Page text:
Q&A with Sustainability Director Liz Davey

The following was submitted by students from Professor Renata Ribeiro’s Global Environmental Change course. 

What is your work like on a daily basis?

I work with students, some of which are interns, assisting them on their projects. I have a student currently working on a project called “Shut the Sash,” which is trying to raise awareness on how much energy lab fume hoods use. Each hood uses as much energy as a house each year, and Tulane has 400 of them. Additionally, I manage a consulting team on a climate action plan, tend to my ongoing list of activities for the recycling program and do some research of my own.

What are your immediate goals for Tulane in the upcoming years?

A priority is making sure buildings are certified by Leadership in Energy and Environmental Design. The new Barbara Greenbaum House at Newcomb Lawn is a LEED-certified [residence hall]: it has things like individual thermostats in each room, which not only reduce energy [spent] on air conditioning, but also aid in the comfort and wellness of the residents. In addition, we just went though our Climate Action Planning Process, which produced guidelines on how to reduce our greenhouse gas emissions and energy waste that can now be applied to both existing and new buildings. Having institutionalized conservation efforts on a college campus is an excellent small-scale model for urban areas. People do not always realize, but the university is like a city — we have 90 buildings at Tulane!

Why does Tulane recycle only two out of the seven plastic recycling codes (#1 and #2)?

The Materials Recovery Facility we have in New Orleans only takes plastics #1 and #2. The city of New Orleans sends its recyclables to another facility in Baton Rouge, which takes all types of recyclable plastics (#1-7). We decided to use the one in New Orleans because it is more convenient, cheaper and because it promotes local jobs.

What have been some of the challenges of working in post-Katrina New Orleans?

Before [Hurricane] Katrina there was a fairly strong recycling program in New Orleans and the greater Louisiana area. After Katrina, most of the recycling facilities were flooded and forced to shut down. It took a while for the program to be regrouped, [though] aluminum cans, white paper and cardboard were the first things that were able to be recycled again. The 2008 recession also hurt these efforts, because recycling plants were forced to shut down. Tulane’s role in the wake of all of this has been to be a steady supporter of the recycling economy.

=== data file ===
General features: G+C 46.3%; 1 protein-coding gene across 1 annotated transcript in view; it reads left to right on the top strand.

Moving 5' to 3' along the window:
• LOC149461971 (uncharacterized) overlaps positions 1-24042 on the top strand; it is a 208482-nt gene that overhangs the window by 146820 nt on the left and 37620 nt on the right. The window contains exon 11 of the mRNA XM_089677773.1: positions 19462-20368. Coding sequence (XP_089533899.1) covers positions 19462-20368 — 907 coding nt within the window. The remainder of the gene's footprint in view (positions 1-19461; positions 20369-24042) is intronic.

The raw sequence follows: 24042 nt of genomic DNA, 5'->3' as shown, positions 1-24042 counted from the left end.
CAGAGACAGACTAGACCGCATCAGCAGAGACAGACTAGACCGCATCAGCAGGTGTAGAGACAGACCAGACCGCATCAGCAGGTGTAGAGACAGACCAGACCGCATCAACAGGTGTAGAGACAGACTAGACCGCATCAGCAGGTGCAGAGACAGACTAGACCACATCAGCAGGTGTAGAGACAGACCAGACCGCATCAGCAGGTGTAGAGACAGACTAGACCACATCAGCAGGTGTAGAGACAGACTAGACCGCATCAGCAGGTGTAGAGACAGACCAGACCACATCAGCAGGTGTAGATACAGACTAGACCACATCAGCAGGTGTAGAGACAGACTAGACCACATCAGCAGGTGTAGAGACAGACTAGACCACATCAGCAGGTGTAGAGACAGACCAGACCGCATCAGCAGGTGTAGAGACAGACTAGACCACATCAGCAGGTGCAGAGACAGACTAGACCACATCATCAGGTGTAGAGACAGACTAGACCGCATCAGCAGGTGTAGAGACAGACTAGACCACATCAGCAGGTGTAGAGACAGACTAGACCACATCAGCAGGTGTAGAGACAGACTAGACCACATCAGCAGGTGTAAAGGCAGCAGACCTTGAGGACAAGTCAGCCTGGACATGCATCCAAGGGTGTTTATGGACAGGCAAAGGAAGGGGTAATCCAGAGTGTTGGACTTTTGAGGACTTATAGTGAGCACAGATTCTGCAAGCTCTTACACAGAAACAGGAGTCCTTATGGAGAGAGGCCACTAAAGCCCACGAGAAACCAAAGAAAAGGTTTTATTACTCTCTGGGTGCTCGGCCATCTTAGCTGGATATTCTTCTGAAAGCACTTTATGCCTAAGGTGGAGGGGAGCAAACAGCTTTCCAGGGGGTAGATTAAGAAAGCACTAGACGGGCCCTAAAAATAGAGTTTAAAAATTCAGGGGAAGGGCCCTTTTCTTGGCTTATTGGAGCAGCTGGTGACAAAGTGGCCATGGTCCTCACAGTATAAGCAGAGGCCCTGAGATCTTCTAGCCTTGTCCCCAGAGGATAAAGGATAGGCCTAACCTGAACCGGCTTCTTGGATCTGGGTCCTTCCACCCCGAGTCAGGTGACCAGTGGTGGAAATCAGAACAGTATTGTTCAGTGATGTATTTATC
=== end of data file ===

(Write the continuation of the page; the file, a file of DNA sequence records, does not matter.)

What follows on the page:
Where do you personally draw the line between what is environmentally sound versus what is reasonable economically?

I always try to consider how to get the “biggest bang” for your environmentally conscious “buck.” It is tough because sometimes comparing environmental choices is like comparing apples and oranges. For instance, paper versus plastic bags [are a] controversial issue. Both have effects on the planet, but which is less harmful?

LEED certification such as in Dinwiddie Hall, and the Climate Action Planning Process are obviously important and impactful. In terms of making our school more eco-friendly and reducing our emissions, do you see renewable energy, such as solar power, ever being implemented on campus?

Renewable energy is going to be more expensive, and right now the cheapest thing to do is to work on energy efficiency. Installation of solar panels on campus may take 30 years to pay itself back, whereas we can get this money back from things such as occupancy sensors in a much shorter period. But this brings up a bigger question: how do we prioritize these things? Should we get started and maybe do a solar project as a demonstration project? Is it important that we support the solar industry? What is the potential for savings? These are the questions we are considering right now when we think about the next steps.

How can students become agents of change, specifically at Tulane?

Tulane is very responsive to making things better. Students can become agents of change through class projects and through their own research. By collecting groundwork information, formulating a proposal to the right people and bringing together a team to implement the idea, great things have been accomplished at Tulane. For example, my job was created as a result of a student’s honors thesis making the point that universities should serve as models for places that promote sustainability and conserve resources. Another example are the reusable containers at Bruff to Go, which were the result of a student putting together research and preparing a proposal.